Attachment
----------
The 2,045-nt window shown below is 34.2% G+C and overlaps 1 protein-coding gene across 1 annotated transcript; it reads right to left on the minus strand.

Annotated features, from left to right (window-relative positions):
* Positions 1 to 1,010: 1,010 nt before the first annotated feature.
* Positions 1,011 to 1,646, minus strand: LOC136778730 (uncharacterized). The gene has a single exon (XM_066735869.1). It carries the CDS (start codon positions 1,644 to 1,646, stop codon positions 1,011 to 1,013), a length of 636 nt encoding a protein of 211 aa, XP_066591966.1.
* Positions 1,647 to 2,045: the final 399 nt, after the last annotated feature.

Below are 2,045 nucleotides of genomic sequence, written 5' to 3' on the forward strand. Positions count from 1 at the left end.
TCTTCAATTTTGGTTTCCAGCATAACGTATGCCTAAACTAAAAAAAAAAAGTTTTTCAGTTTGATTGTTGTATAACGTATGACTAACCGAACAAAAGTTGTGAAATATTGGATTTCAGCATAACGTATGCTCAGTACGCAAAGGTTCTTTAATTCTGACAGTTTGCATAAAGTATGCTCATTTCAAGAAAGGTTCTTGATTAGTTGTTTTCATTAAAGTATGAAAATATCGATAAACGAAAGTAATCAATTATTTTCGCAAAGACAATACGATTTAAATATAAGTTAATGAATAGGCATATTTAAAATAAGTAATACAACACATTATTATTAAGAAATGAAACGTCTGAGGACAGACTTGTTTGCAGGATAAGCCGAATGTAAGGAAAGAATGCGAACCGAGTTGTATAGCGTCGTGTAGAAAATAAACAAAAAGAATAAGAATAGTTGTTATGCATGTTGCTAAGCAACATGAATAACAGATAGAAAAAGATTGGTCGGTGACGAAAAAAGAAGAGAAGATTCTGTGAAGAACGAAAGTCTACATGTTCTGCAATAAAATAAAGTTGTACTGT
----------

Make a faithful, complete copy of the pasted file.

The 2,045-nt window shown below is 34.2% G+C and overlaps 1 protein-coding gene across 1 annotated transcript; it reads right to left on the minus strand.

Annotated features, from left to right (window-relative positions):
* Positions 1 to 1,010: 1,010 nt before the first annotated feature.
* Positions 1,011 to 1,646, minus strand: LOC136778730 (uncharacterized). The gene has a single exon (XM_066735869.1). It carries the CDS (start codon positions 1,644 to 1,646, stop codon positions 1,011 to 1,013), a length of 636 nt encoding a protein of 211 aa, XP_066591966.1.
* Positions 1,647 to 2,045: the final 399 nt, after the last annotated feature.

Below are 2,045 nucleotides of genomic sequence, written 5' to 3' on the forward strand. Positions count from 1 at the left end.
TCTTCAATTTTGGTTTCCAGCATAACGTATGCCTAAACTAAAAAAAAAAAGTTTTTCAGTTTGATTGTTGTATAACGTATGACTAACCGAACAAAAGTTGTGAAATATTGGATTTCAGCATAACGTATGCTCAGTACGCAAAGGTTCTTTAATTCTGACAGTTTGCATAAAGTATGCTCATTTCAAGAAAGGTTCTTGATTAGTTGTTTTCATTAAAGTATGAAAATATCGATAAACGAAAGTAATCAATTATTTTCGCAAAGACAATACGATTTAAATATAAGTTAATGAATAGGCATATTTAAAATAAGTAATACAACACATTATTATTAAGAAATGAAACGTCTGAGGACAGACTTGTTTGCAGGATAAGCCGAATGTAAGGAAAGAATGCGAACCGAGTTGTATAGCGTCGTGTAGAAAATAAACAAAAAGAATAAGAATAGTTGTTATGCATGTTGCTAAGCAACATGAATAACAGATAGAAAAAGATTGGTCGGTGACGAAAAAAGAAGAGAAGATTCTGTGAAGAACGAAAGTCTACATGTTCTGCAATAAAATAAAGTTGTACTGT